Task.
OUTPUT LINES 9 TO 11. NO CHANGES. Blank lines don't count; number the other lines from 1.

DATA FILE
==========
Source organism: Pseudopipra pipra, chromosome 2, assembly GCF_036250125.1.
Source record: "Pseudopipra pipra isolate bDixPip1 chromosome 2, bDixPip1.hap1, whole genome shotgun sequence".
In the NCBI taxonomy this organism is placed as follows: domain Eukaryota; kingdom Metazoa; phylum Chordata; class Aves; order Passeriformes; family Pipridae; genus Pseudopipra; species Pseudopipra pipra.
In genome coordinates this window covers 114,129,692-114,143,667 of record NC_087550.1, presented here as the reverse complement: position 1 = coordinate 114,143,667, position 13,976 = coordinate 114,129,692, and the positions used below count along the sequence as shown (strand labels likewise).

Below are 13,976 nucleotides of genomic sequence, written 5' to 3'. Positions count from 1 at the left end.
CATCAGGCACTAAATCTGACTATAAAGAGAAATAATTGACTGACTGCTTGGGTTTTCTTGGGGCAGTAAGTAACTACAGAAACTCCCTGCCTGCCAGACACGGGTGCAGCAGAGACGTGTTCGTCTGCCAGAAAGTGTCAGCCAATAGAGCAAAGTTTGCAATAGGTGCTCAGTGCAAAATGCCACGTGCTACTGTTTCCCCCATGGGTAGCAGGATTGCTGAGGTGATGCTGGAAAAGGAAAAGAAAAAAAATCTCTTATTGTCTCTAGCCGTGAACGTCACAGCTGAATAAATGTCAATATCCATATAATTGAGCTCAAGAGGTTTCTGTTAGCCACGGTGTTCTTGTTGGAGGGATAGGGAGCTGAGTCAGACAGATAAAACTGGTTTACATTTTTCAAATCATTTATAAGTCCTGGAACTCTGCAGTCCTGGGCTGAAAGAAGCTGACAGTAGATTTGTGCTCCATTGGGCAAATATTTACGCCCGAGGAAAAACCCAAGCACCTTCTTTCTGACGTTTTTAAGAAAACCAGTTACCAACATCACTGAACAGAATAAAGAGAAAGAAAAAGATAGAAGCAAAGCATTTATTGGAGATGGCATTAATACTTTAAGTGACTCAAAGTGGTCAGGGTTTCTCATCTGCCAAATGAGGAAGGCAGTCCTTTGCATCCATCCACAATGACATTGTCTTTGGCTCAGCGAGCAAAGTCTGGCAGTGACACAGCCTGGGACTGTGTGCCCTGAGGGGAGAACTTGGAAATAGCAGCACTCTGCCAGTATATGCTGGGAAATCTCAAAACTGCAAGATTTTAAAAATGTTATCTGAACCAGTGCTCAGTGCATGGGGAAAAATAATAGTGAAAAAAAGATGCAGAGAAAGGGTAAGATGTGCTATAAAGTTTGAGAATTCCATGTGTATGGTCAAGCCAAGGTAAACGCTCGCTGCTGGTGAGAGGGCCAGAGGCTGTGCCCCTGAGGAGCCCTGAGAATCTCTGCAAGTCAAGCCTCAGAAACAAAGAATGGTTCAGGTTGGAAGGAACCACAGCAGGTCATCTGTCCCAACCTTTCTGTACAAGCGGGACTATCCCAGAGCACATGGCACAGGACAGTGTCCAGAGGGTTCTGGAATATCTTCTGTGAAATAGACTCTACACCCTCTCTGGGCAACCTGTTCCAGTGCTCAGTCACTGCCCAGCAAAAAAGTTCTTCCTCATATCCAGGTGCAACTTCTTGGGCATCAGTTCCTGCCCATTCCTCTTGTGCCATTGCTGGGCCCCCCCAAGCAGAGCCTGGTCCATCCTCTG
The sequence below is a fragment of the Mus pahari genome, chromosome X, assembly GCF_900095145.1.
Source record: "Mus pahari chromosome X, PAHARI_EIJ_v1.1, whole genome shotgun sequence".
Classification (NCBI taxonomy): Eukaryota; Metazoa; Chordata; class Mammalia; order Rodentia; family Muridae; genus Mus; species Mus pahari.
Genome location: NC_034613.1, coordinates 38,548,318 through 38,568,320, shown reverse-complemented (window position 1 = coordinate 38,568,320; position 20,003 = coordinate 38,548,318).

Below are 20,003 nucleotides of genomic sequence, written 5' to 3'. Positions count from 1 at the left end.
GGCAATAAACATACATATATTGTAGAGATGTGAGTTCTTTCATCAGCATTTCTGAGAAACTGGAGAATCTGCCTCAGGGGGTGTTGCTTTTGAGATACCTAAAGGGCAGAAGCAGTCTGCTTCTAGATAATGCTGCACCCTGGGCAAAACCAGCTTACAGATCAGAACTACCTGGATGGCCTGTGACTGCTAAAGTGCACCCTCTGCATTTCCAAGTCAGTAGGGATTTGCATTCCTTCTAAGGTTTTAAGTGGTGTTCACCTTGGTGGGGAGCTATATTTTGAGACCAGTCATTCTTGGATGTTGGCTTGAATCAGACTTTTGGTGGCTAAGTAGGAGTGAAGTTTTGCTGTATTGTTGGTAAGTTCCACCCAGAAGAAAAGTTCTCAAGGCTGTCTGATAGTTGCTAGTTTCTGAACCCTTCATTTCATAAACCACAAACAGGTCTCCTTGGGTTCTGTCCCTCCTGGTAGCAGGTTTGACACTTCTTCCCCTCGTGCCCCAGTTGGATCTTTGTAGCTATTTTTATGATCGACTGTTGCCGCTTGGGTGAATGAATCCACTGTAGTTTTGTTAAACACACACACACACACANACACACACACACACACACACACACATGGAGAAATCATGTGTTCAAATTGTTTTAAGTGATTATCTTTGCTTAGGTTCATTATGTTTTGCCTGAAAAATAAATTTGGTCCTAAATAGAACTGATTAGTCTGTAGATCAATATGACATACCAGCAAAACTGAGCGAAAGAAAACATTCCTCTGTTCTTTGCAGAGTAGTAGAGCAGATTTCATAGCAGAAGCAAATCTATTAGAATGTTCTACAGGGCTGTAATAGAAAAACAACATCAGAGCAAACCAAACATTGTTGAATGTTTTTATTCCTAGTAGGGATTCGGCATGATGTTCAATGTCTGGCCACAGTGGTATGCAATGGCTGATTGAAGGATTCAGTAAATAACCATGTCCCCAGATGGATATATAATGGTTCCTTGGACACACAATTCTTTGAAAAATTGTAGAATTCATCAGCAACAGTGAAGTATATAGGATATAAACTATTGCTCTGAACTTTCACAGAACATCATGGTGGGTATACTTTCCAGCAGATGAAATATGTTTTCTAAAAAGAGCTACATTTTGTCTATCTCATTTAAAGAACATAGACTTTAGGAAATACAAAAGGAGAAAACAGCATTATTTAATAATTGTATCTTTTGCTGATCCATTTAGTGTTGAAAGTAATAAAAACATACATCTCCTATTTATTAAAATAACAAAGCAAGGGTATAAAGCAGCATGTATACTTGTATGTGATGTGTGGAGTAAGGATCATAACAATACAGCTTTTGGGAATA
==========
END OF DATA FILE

Classification (NCBI taxonomy): Eukaryota; Metazoa; Chordata; class Mammalia; order Rodentia; family Muridae; genus Mus; species Mus pahari.
Genome location: NC_034613.1, coordinates 38,548,318 through 38,568,320, shown reverse-complemented (window position 1 = coordinate 38,568,320; position 20,003 = coordinate 38,548,318).

Below are 20,003 nucleotides of genomic sequence, written 5' to 3'. Positions count from 1 at the left end.